Why was this stupid? Well, for starters because it was the same price as two days in El Salvador eating, sleeping, and even drinking were I so inclined. Secondly, I would be missing out on eastern El Salvador, which is supposed to be pretty. Thirdly, had I thought about it with more clarity, I could have easily discovered that I could catch these same busses at more reasonable hours further east in El Salvador. So I could have gone to Alegria and caught, say, the cheap-o 5 AM bus from nearby San Miguel at about 8 or 9 AM. If I could rewind time, this is what I would have done, and I hope somebody somewhere reads this and is able to do it the smart way as a result. I should also mention that contrary to the supposed CA-4 agreement between Nicaragua, Honduras, El Salvador, and Guatemala, I had to pay a $3 fee at the border (in spite of discussing/debating with customs officials and demanding proof) of Honduras and an $8 fee at the Nicaraguan border. The CA-4 is supposed to allow free travel across all those borders so I was miffed but, luckily, I had just enough money on me to cover it.

The bus, which didn’t leave until after 1 PM incidentally, did get me to Leon, Nicaragua at 10:45 that night. I hate arriving anywhere at night. It’s hard to get your bearings, it’s definitely less safe to be walking around with everything you own on your back, some hostel receptions are closed, and so on. I got a taxi from the gas station where I was dropped off into town for $1 and he took me to Big foot, which was boarded up for the night but a few knocks got someone to the door to tell me they were full. Via via across the street was in full party mode, and I didn’t even want to attempt to navigate my backpacks through that crowd. Which left me standing on the street with nowhere to stay at 11 PM. There was a hostel a block over that I walked through the shadows to get to, and that was not a pleasant experience. It too was boarded up and there was no answer. My same taxi driver drove by me on the street and stopped because he thought he’d given me incorrect change. He then drove me, free, to another hostel (he should’ve waited in the first place but this made up for it) called La Clinica which was not exactly a nice spot but it was cheap enough and I just wanted somewhere for the night at this point. I checked in, went to grab a beer, then came back and crashed. My exploration of Nicaragua would start tomorrow.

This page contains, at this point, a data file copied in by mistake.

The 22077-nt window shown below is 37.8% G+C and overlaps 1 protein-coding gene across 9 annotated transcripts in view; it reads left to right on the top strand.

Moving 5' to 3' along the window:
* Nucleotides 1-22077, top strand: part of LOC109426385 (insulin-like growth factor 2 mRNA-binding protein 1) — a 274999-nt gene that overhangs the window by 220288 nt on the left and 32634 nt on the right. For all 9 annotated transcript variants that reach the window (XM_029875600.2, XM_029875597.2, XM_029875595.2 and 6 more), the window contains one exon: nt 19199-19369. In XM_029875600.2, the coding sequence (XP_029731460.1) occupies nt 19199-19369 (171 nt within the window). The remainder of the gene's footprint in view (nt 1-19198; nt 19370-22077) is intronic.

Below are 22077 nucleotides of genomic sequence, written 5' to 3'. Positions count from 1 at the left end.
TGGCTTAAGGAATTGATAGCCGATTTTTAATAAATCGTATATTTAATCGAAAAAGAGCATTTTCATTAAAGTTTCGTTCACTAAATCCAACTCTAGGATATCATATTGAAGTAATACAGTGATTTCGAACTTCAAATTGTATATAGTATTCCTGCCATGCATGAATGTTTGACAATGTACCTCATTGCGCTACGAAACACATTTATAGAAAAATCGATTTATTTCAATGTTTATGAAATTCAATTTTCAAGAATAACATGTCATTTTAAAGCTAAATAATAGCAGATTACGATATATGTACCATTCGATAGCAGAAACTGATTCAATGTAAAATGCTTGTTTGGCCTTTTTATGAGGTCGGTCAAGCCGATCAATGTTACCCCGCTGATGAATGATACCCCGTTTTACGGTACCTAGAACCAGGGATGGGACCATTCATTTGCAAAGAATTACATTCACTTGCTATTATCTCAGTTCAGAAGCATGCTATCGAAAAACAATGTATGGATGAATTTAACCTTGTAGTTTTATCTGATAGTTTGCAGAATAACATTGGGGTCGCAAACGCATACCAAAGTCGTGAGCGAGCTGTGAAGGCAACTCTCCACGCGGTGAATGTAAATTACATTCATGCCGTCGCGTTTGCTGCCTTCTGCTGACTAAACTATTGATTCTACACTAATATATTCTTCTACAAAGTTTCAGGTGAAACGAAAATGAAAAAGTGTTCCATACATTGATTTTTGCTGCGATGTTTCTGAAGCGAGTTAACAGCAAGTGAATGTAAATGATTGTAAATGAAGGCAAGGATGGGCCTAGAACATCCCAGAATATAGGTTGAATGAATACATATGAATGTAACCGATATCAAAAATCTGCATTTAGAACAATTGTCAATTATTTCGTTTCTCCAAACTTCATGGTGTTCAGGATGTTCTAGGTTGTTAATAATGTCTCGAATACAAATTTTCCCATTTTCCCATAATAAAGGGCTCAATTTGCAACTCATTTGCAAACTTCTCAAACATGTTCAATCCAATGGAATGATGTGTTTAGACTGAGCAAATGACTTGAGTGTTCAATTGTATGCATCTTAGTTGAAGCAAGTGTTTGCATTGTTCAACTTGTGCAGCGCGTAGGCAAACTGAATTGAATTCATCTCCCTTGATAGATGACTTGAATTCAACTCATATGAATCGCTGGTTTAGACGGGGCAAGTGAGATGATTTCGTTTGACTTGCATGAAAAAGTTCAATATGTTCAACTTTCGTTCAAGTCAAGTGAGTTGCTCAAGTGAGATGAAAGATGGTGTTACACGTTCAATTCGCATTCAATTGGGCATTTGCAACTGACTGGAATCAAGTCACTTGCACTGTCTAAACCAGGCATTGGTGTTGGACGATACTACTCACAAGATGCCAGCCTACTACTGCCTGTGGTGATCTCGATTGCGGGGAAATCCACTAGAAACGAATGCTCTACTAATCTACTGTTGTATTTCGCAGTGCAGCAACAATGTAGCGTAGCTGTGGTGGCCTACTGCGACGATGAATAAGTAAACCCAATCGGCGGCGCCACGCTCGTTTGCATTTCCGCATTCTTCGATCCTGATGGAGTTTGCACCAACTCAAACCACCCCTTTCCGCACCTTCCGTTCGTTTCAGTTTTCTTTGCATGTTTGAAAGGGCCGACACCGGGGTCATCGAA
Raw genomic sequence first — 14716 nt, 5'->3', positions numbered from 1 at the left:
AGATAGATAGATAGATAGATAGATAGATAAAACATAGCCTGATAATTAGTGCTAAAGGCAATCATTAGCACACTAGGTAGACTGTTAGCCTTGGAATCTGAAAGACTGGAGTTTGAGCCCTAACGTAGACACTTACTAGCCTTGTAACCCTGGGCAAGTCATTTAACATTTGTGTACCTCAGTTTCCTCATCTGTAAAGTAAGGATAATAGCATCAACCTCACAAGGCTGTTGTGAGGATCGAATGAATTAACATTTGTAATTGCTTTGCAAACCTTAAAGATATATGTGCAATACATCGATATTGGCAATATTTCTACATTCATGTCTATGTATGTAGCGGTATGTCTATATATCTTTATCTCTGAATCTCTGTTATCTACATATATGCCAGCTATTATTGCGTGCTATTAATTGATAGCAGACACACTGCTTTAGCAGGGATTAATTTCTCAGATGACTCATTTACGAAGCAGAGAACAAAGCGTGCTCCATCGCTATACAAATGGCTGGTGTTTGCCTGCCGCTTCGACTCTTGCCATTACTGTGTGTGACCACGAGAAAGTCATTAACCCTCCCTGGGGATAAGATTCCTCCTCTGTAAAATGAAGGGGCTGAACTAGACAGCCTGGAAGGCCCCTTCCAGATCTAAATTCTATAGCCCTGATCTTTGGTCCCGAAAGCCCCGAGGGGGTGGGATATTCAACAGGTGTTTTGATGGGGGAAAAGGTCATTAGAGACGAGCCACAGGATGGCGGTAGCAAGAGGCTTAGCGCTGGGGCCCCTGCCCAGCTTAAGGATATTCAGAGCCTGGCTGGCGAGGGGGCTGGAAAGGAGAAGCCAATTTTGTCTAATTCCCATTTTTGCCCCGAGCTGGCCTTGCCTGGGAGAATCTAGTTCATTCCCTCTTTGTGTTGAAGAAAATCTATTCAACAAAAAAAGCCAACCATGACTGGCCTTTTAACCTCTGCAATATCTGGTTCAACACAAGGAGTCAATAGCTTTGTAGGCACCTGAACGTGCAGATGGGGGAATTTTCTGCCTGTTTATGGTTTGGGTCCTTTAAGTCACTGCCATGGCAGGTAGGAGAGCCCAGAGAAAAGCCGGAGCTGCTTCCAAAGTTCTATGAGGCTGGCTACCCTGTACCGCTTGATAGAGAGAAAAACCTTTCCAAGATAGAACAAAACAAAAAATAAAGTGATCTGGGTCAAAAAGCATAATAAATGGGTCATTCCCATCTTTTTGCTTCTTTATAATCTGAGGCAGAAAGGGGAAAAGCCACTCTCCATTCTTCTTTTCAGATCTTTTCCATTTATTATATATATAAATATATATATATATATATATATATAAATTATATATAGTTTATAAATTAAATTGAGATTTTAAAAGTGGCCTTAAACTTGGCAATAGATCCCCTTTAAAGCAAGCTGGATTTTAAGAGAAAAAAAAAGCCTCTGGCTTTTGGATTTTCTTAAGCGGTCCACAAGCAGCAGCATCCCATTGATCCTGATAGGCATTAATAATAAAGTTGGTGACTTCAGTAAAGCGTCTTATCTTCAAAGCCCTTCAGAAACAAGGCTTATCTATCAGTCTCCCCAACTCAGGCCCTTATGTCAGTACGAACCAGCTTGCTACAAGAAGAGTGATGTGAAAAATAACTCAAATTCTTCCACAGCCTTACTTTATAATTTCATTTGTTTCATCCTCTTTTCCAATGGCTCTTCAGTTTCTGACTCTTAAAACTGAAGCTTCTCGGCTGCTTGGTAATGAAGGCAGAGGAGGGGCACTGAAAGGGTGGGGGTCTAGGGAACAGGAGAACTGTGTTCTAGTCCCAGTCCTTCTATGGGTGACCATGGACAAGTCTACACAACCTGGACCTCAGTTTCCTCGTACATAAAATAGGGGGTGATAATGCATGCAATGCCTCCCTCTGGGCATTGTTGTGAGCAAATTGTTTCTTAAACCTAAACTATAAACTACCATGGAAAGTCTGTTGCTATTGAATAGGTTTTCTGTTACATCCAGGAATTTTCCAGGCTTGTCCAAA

Balsam Coast Photos